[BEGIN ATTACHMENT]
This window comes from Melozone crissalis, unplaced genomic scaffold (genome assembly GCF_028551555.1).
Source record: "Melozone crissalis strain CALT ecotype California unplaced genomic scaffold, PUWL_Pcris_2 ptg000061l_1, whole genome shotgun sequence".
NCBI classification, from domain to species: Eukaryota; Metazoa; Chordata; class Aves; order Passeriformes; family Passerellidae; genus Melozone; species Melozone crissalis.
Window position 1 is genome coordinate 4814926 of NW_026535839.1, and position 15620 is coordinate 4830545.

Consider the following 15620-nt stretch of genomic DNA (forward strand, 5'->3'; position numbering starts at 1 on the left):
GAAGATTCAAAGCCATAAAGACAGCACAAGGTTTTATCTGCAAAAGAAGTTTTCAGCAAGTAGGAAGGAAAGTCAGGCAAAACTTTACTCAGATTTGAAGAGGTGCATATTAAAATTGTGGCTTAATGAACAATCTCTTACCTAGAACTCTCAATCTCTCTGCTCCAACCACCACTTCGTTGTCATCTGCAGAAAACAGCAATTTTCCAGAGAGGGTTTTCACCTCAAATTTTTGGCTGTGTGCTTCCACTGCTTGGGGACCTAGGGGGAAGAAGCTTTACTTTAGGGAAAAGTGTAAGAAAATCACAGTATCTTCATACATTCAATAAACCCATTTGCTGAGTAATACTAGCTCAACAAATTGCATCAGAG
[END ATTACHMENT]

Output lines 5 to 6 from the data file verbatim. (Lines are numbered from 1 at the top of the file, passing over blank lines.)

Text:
Consider the following 15620-nt stretch of genomic DNA (forward strand, 5'->3'; position numbering starts at 1 on the left):
GAAGATTCAAAGCCATAAAGACAGCACAAGGTTTTATCTGCAAAAGAAGTTTTCAGCAAGTAGGAAGGAAAGTCAGGCAAAACTTTACTCAGATTTGAAGAGGTGCATATTAAAATTGTGGCTTAATGAACAATCTCTTACCTAGAACTCTCAATCTCTCTGCTCCAACCACCACTTCGTTGTCATCTGCAGAAAACAGCAATTTTCCAGAGAGGGTTTTCACCTCAAATTTTTGGCTGTGTGCTTCCACTGCTTGGGGACCTAGGGGGAAGAAGCTTTACTTTAGGGAAAAGTGTAAGAAAATCACAGTATCTTCATACATTCAATAAACCCATTTGCTGAGTAATACTAGCTCAACAAATTGCATCAGAG